But it thought too small and too familiar. Cretton and Callaham do not go after entrenched Asian American vigilance, but a fully fantasy epic with a super-powerful Asian American hero riding a dragon and facing the Cthulhu-inspired Doctor Strange villain, The Dweller in Darkness. Part Hanging tiger, hidden dragon, part Pacific Rim, and part Dragon ball, S.hang-Chi and the legend of the ten rings features much more than a riff on Bruce Lee movies and tropes of the Asian marital art hero, as explored in the latest episode of Hollywood Reporter podcast Hollywood remix.

That energy will certainly transfer to sequels and future appearances, of which hopefully Cretton and Callaham will be a part. While the question of “what’s next?” for these MCU projects often come to look at the path the comics show, Shang-Chi has already pretty much moved beyond that point. While it is conceivable that MI-6 agents and the most frequent Shang-Chi supporting characters, Leiko Wu, Clive Reston and Black Jack Tarr could appear in the future, their bows were always tied to the international threat posed by Shang-Chi’s father (originally called Fu Manchu, later Ghost and currently Zheng Zu). With the threat from Shang-Chi’s father, Wenwu (Tony Leung) beautifully solved in the film, Shang-Chi has a pure slate that he has never had before in the comics. In over 125 issues and most subsequent appearances, Shang-Chi’s comic book history was devoted to his father’s threat. Now what?

The post-credit scene in the film, Shang-Chi’s sister, Xialing (Meng’er Zhang), establishes as the new leader of the Ten Rings, along with the message that the organization is returning. But whether they return as a threat, ally or somewhere in between, remains to be seen. Either way, Zhang is as much a breakout in the film as Liu. Although Shang-Chi has plenty of siblings in the comics, Xialing is a new character who adds another layer of excitement to her future appearances. The middle credit sequence with Banner, which also includes Wong (Benedict Wong) and Carol Danvers (Larson), reveals that the ten rings emit a lighthouse to an unknown part of the universe. Early in the film, it is suggested that the ten rings may have a foreign origin. This would also be consistent with the comics where The Mandarin took the rings from a crashed Makluan ship. The shapely makluaners are spaceships that count the famous Marvel monster, Fin Fang Foom as among their members. Shang-Chi versus space dragon certainly seems plausible, especially as the cosmic side of the MCU begins to expand.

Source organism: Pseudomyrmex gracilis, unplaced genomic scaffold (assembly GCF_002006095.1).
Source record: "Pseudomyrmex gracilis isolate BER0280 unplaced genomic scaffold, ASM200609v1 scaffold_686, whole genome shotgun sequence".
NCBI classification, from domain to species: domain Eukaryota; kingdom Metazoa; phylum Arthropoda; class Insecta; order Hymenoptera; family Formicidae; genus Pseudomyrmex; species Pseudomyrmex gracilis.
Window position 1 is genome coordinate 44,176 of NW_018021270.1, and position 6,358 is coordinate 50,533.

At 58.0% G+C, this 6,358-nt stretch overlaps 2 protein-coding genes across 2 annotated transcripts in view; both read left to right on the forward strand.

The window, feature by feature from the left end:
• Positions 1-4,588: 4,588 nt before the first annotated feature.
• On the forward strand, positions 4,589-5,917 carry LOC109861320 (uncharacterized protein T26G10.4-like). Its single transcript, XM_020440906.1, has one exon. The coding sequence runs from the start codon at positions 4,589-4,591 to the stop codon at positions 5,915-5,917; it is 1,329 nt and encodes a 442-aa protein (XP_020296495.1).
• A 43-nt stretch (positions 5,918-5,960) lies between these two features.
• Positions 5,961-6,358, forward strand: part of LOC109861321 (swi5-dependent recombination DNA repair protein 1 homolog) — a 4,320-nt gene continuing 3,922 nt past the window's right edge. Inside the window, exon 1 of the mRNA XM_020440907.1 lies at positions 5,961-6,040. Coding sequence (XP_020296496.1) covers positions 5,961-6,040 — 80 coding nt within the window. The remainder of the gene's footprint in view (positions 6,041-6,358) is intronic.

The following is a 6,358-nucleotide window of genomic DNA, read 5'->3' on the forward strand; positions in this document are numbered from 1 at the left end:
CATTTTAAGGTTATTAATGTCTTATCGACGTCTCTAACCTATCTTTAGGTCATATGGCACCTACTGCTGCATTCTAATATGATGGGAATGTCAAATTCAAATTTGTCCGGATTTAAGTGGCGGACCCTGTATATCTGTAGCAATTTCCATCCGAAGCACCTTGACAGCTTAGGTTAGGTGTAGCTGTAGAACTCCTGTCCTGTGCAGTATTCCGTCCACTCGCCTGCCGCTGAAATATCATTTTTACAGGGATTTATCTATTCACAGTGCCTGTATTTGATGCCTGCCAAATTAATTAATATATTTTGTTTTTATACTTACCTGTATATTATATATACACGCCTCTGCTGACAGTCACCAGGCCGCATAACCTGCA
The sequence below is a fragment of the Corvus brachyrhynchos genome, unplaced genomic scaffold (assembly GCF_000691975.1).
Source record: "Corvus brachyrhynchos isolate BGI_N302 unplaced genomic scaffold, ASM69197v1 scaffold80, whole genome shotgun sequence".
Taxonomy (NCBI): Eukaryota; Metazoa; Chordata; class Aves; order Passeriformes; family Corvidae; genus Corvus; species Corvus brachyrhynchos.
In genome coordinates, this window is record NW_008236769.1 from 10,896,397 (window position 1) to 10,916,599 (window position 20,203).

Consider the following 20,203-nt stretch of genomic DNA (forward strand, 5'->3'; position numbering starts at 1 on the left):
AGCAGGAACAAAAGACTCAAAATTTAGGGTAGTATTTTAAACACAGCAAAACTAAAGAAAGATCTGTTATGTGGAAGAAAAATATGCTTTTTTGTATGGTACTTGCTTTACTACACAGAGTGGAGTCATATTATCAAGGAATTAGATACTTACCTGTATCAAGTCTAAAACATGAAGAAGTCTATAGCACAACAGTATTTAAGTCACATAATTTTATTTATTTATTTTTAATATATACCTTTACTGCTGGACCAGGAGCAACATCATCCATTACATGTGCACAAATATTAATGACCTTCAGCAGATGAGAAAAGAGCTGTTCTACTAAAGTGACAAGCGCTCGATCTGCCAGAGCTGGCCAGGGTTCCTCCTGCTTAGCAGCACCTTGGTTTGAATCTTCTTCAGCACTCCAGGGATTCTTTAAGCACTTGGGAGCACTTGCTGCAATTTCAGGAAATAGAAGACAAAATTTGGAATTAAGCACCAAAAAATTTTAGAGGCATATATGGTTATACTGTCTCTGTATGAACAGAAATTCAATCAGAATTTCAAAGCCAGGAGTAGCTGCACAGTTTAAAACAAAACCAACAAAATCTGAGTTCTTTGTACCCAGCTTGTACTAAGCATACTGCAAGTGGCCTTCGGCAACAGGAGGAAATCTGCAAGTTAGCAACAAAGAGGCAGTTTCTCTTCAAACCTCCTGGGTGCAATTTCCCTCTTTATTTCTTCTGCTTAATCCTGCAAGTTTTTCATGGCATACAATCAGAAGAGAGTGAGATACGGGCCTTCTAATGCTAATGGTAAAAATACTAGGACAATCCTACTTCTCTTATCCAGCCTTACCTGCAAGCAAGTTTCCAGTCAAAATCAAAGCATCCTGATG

It is also just as likely that a Shang-Chi successor would borrow an opponent of a different character, after all, the mandarin is best known as an Iron Man villain. Wong’s inclusion in the film and the threat from Dweller in Darkness could indicate that a sequel would further draw on Doctor Strange’s opponents, which is not a bad idea given how much of Strange’s magical practice and Kamar – Thai culture originate in Asia. The inclusion of mythical creatures was one of the biggest surprises in the film, and hopefully future episodes of Shang-Chi will continue to bring the magic. Shang-Chi’s aunt, Ying Nan (Michelle Yeoh) mentions that there are other cities hidden in pocket dimensions. K’un-Lun, one of the seven capitals of heaven, and home of Iron Fist comes to mind. There is certainly reason to reintroduce parts of the Iron Fist myth and do them justice this time, and not centered on a white guy who really is not that good at fighting. But even without getting into the Iron Fist of it all, the idea of ​​exploring other extra-dimensional mysterious cities sounds like a fascinating way to expand the character’s myths. Shang-Chi and the seven cities of heaven have a nice ring to it.

Wherever the sequel goes, Shang-Chi’s continued adventure has quickly become some of MCU’s most anticipated projects, if this weekend’s audience results are an indication. It feels like we are all witnessing something special, the birth of a new icon. From a character most people had never heard of before to one on the verge of becoming one of the greatest characters in the world, Shang-Chi’s progress is nothing short of legendary.